3.1.4 Form of Thread. The form of the thread isspecified in para. 2.1.

    3.1.5 Taper of Thread. The basic taper of the threadis 1 in 16 or 0.75 in./ft measured diametrically relativeto the axis.

    3.1.6 Pitch Diameters of Thread. The basic pitchdiameters of the tapered thread are determined by thefollowing formulas based on the outside diameter of thepipe and the pitch of the thread:

    E0 p D (0.05D + 1.1) 1/np D (0.05D + 1.1)P

    E1 p E0 + 0.0625 L1

    whereD p outside diameter of pipeE0 p pitch diameter of thread at end of pipe or

    small end of external threadE1 p pitch diameter of thread at the large end of

    internal threadL1 p hand-tight length of engagement between

    external and internal threads, also the hand-tight length of thread for both internal andexternal threads

    n p threads per inch

    3.1.7 Length of Effective Thread. The basic lengthof the effective external taper thread L2, is determinedby the following formula based on the outside diameterof the pipe and the pitch of the thread:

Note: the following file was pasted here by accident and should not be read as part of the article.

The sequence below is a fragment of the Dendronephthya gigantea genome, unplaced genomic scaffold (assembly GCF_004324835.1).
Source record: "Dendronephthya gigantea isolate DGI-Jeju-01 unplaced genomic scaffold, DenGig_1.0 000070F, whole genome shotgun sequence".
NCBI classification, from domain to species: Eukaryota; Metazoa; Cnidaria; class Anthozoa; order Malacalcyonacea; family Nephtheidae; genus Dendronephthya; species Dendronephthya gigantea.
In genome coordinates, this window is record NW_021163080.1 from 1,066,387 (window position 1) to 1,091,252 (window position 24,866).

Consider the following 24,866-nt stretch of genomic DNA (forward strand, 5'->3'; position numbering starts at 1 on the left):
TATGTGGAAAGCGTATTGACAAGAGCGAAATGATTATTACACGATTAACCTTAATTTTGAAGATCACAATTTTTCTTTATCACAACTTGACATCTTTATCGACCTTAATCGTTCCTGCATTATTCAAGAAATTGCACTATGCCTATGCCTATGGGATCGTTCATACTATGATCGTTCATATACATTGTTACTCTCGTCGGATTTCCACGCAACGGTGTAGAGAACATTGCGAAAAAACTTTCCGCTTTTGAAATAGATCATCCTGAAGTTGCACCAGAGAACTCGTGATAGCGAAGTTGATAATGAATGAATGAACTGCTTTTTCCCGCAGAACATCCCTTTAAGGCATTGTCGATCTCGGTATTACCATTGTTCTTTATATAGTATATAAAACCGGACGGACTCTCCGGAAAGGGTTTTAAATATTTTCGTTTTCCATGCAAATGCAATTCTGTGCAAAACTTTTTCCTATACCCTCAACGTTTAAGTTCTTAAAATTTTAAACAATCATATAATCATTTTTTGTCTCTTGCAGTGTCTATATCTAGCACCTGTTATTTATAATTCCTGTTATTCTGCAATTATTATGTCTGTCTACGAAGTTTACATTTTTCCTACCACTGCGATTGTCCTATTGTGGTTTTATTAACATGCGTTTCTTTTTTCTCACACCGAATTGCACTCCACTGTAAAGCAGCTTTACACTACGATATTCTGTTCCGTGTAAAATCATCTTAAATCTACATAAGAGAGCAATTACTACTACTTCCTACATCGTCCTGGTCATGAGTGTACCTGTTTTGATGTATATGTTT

L2 p (0.80D + 6.8)1/np (0.80D + 6.8)P

    whereD p outside diameter of pipen p threads per inch

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  • ASME B1.20.1-2013

    Table 1 Limits on Crest and Root Truncation of American National Standard External andInternal Taper Pipe Threads, NPT

    Minimum truncation

    Maximum truncation

    Minimum truncation

    Maximum truncation

    External Thread

    Internal Thread

    Root

    Crest

    Crest

    Root

    Crest

    Minimum truncation

    Maximum truncation

    Minimum truncation

    Maximum truncation

    Max. h

    H

    Truncation, f Equivalent Width of Flat, FHeight of Thread,Height ofh Min. Max. Min. Max.Threads/ Sharp V

    Inch, n Thread, H Min. Max. Formula in. Formula in. Tolerance Formula in. Formula in. Tolerance

    1 2 3 4 5 6 7 8 9 10 11 12 13 14

    27 0.0320750 0.02496 0.02963 0.033P 0.0012 0.096P 0.0036 0.0024 0.038P 0.0014 0.111P 0.0041 0.002718 0.0481125 0.03833 0.04444 0.033P 0.0018 0.088P 0.0049 0.0031 0.038P 0.0021 0.102P 0.0057 0.003614 0.0618590 0.05072 0.05714 0.033P 0.0024 0.078P 0.0056 0.0032 0.038P 0.0027 0.090P 0.0064 0.003711.5 0.0753066 0.06261 0.06957 0.033P 0.0029 0.073P 0.0063 0.0034 0.038P 0.0033 0.084P 0.0073 0.00408 0.1082532 0.09275 0.100 0.033P 0.0041 0.062P 0.0078 0.0037 0.038P 0.0048 0.072P 0.0090 0.0042